From Willey House Station Road, we thought we would drive to Carrigain and get one more mountain before resting for the first time. Turns out, that wasn’t such a good idea. My dad started talking about how tired he was about two miles into the flat part of the 10 mile out-and-back hike. I told him that we were already too far into it to waste the time and mileage to go back, and it is too cold to stop and sleep on the side of the trail, so we keep charging on. The climb up Carrigain turned into what felt like the never-ending staircase in Super Mario on Nintendo 64; only, the rocks make it much more difficult than a staircase. When we finally made it up to the false summit, and then up to the top, it had taken 2 hrs 33 minutes, compared to the hour and 45 minutes it had taken me during a training hike (fresh of course). On the way down, we both mentioned how tired we were multiple times and, based on how slowly we were moving through the whole hike, it was apparent that we were sleep-walking more than anything. When we were headed out of the woods, toward the end of the trail, I was sure that I had passed the same exact section of trail at least 5 times. It wasn’t until later that we exchanged sleep deprivation stories about ‘the rocks’, which had taken forms of animals, food items, and even came to represent the barriers in my life. (You can imagine my frustration with how many rocks there were. By the time we made it back down, I was really thinking that it was time for me to simplify my life and for the trails to simplify their terrain.) Then, by the grace of the camper and my mother, we slept for two hours.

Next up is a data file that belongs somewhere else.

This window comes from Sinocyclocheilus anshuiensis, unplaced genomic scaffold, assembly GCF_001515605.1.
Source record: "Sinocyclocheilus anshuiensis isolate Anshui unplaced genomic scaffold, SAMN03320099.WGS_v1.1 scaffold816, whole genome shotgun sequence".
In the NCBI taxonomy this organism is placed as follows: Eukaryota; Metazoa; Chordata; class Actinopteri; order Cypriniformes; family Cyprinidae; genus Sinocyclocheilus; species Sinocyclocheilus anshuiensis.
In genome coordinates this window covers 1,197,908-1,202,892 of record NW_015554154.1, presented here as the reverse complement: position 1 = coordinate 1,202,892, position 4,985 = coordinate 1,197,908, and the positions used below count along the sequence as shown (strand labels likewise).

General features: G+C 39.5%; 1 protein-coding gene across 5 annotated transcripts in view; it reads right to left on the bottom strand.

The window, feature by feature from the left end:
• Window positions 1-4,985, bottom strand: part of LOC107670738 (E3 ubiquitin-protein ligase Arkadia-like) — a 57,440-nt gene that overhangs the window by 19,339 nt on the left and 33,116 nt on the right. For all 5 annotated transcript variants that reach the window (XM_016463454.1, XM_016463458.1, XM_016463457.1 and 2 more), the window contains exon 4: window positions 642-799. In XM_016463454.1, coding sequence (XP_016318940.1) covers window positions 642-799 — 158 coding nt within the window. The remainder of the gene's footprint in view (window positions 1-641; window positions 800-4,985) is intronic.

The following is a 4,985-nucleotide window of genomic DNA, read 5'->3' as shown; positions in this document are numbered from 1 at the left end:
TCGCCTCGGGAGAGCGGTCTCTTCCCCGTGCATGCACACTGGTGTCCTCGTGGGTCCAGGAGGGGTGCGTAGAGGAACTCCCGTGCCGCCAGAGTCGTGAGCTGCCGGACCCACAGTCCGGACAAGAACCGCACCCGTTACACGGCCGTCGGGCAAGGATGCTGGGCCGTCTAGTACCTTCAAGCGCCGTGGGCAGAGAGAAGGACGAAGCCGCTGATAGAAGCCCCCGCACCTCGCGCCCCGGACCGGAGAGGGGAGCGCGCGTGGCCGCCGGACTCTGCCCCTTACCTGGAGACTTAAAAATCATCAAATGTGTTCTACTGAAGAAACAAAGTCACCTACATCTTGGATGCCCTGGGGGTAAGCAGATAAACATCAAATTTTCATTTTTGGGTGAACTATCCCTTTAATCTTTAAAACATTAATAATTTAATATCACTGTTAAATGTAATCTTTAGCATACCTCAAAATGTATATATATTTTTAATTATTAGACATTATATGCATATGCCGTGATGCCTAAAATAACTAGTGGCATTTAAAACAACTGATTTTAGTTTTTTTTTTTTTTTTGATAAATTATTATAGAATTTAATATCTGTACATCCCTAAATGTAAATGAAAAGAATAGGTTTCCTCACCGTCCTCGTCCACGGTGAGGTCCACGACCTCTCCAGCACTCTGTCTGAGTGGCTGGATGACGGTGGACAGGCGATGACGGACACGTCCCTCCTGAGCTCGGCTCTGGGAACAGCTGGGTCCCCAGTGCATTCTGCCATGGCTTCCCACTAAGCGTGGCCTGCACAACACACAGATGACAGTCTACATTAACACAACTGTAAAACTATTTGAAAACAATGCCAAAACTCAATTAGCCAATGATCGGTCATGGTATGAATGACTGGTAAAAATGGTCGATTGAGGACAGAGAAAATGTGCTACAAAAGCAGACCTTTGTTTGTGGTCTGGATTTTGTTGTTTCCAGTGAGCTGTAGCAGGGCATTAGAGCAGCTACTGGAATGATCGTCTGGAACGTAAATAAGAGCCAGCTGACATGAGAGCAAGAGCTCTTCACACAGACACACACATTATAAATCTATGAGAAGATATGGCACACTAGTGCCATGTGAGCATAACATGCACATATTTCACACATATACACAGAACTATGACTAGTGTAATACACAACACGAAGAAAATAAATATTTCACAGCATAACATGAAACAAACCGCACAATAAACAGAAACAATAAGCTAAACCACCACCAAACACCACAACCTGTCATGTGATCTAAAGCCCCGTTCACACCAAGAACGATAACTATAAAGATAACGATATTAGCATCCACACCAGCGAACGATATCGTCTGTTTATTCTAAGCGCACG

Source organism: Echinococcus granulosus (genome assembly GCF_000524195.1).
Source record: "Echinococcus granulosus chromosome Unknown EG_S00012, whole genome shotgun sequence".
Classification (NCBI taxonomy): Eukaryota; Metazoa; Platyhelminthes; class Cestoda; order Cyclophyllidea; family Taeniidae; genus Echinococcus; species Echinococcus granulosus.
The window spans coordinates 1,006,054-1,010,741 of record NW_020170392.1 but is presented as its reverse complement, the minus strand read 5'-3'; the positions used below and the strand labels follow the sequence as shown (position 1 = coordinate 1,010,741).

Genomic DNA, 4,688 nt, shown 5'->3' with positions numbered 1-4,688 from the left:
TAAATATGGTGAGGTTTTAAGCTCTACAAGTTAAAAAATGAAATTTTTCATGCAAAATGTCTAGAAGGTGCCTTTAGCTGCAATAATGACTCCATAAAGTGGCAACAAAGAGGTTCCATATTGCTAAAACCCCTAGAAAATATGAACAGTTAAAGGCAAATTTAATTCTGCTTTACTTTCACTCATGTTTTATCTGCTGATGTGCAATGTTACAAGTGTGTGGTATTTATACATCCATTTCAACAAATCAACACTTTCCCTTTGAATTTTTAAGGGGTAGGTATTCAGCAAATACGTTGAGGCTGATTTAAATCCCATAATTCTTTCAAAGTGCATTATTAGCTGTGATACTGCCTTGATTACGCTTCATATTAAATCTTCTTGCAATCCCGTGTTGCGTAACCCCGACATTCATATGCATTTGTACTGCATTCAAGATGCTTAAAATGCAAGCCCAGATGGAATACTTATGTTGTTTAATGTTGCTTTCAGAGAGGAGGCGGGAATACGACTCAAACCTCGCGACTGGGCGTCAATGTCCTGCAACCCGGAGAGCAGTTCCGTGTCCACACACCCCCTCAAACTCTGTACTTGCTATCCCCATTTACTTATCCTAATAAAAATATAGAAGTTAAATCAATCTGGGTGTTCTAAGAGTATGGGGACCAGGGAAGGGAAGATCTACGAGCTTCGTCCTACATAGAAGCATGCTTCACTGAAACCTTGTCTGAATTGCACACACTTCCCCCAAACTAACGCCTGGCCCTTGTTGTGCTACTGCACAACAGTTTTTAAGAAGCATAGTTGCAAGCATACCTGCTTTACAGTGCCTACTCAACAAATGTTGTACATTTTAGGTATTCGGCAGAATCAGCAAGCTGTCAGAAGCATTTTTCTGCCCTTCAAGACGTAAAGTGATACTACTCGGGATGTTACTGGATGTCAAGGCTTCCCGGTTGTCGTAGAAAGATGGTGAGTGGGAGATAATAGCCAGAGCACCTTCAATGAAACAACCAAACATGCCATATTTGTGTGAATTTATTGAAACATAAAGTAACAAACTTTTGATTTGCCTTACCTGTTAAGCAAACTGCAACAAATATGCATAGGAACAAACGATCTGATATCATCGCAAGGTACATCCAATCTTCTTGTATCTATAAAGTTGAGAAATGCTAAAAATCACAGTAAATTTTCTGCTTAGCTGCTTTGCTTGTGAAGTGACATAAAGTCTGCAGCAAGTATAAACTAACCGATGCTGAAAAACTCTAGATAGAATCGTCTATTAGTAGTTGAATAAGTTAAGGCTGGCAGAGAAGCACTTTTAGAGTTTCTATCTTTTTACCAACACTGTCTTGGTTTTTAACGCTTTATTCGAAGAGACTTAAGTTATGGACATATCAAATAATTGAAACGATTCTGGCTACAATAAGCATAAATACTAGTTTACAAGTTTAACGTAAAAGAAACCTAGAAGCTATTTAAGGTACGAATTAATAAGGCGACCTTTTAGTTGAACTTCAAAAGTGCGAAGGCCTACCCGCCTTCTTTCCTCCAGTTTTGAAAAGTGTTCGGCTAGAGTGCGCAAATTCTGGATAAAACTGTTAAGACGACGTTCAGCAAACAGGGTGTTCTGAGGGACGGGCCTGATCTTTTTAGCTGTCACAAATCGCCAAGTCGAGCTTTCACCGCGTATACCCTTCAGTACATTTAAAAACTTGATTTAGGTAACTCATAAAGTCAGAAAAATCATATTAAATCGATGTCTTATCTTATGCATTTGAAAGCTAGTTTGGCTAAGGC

The Pemi Wilderness​

Out of planned order, we did the pemi wilderness next. This was my dad’s ingenious idea to avoid being on Franconia Ridge in the bad weather the next day. Our training run doing the Pemi Wilderness, we had met lightning on Liberty and Flume and were hoping to avoid that experience again at all costs. We drove north during the two hour nap, and packed for a long leg… packed a little bit too much and wound up stashing clothes and food in the woods going up Hale.

Hale to Zealand hut for water; then on to Zealand and the Bonds. Here, we got a break from our packs and carried our stashed water bottles and some food while we bagged West Bond, Bond, and Bondcliff. Next was South Twin, where we left our packs again, running a little low on water in the heat of the day, and hit North Twin before the descent to Galehead hut and did the mile hike to Galehead. We took a longer break here and talked with some through-hikers. I was envious of their style, wondering, for a moment, why we chose to do the 48 as fast as we could when we could have taken our time and soaked in the beauty of the mountains. We chose a different approach to be sure, but it was rewarding nonetheless. You come to appreciate the fact that your legs still move, and that you have the ability to endure and then block out the pain that you self-inflict—somewhat masochistic, but more rewarding than I could have imagined.
In the first part of the Pemi Wildnerness, we decided we were going to do Owl’s Head last, instead of taking the trail from Galehead and then back up to Garfield along the Pemi loop. At this point, we were still going for the men’s record, which finishes on the last peak (in the end, we raced down from Owl’s Head in order to get the women’s record which finishes at the car).

So instead of dropping off the ridge from Galehead to go to Owl’s Head, we continued on to Garfield and Lafayette. I started getting tired on the climb up Lafayette. I had a difficult time fueling after Galehead, and this along with the exhaustion slowed me down especially when we got off of the ridge past Lincoln. I slept on a log bridge (or ‘puncheon’ as they are officially called) for five minutes and then we continued over Liberty and Flume, and made the slow and grueling descent down Flume Slide.
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Thankful to make it to the car, we drove over to Moosilauke (taking a ‘micro-nap’ along the way). It was a quick up and down, though the top was windy, cold, and wet. We scrambled to the peak and got back under tree-line as fast as possible.